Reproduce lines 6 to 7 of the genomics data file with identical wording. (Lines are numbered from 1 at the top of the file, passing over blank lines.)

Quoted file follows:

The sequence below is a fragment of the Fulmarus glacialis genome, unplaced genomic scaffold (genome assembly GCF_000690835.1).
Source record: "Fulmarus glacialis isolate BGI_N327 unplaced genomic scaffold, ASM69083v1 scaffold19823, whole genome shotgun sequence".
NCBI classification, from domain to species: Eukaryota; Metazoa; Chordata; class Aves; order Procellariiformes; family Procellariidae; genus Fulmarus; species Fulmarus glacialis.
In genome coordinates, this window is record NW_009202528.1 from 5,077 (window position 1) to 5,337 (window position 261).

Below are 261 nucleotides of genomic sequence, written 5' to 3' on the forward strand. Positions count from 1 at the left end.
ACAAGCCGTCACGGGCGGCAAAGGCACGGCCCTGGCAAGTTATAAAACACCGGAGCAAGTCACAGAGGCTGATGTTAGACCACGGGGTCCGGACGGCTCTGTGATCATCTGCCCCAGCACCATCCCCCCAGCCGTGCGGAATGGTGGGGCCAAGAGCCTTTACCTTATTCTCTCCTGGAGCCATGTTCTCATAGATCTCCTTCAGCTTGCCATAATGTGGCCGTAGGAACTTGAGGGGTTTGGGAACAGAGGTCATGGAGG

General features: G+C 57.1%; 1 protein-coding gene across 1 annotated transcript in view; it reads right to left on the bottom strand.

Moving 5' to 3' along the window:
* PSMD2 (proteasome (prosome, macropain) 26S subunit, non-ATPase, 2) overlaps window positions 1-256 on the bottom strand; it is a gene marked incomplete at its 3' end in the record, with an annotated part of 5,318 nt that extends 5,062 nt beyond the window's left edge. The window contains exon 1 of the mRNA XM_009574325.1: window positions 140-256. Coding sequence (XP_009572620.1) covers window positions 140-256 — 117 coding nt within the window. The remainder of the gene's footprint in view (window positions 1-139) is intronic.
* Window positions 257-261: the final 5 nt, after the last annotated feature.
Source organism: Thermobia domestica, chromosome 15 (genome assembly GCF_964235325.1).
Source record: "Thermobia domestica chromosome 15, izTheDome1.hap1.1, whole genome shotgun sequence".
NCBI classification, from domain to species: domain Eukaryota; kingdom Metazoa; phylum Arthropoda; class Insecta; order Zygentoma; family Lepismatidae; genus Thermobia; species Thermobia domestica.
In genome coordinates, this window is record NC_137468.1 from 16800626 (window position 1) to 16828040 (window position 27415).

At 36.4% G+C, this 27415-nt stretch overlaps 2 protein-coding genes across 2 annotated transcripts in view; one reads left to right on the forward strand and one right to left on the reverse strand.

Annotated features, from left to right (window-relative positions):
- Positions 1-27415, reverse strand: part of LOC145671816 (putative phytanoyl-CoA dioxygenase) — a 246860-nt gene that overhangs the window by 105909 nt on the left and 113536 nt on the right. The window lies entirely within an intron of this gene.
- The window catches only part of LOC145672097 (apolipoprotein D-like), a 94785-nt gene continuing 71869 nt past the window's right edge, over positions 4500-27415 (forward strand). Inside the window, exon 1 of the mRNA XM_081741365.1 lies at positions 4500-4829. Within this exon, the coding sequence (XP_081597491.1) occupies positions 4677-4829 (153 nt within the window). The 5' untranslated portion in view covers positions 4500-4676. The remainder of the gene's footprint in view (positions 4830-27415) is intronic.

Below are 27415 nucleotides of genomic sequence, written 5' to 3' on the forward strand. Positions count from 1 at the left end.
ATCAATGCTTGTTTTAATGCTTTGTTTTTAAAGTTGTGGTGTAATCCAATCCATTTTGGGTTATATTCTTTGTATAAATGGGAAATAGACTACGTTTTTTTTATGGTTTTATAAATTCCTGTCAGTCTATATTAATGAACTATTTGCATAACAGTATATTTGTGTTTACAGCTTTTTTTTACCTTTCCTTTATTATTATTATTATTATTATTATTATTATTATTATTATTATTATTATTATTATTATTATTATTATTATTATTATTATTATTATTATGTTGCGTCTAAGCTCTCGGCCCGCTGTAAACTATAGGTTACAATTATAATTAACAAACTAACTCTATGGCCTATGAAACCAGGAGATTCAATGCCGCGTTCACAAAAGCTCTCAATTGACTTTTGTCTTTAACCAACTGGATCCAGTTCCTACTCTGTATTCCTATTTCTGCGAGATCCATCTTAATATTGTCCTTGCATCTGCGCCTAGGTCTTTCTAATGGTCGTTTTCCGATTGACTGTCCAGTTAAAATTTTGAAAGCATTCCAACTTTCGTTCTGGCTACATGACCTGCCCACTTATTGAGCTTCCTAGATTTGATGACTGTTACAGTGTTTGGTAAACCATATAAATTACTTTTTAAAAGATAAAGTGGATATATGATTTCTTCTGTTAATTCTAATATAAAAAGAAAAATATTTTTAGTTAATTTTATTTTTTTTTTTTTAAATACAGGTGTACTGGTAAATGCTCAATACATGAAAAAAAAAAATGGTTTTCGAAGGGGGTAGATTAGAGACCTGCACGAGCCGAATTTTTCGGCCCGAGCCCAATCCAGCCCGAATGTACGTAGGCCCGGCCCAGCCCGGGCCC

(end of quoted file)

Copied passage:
ACAAGCCGTCACGGGCGGCAAAGGCACGGCCCTGGCAAGTTATAAAACACCGGAGCAAGTCACAGAGGCTGATGTTAGACCACGGGGTCCGGACGGCTCTGTGATCATCTGCCCCAGCACCATCCCCCCAGCCGTGCGGAATGGTGGGGCCAAGAGCCTTTACCTTATTCTCTCCTGGAGCCATGTTCTCATAGATCTCCTTCAGCTTGCCATAATGTGGCCGTAGGAACTTGAGGGGTTTGGGAACAGAGGTCATGGAGG

General features: G+C 57.1%; 1 protein-coding gene across 1 annotated transcript in view; it reads right to left on the bottom strand.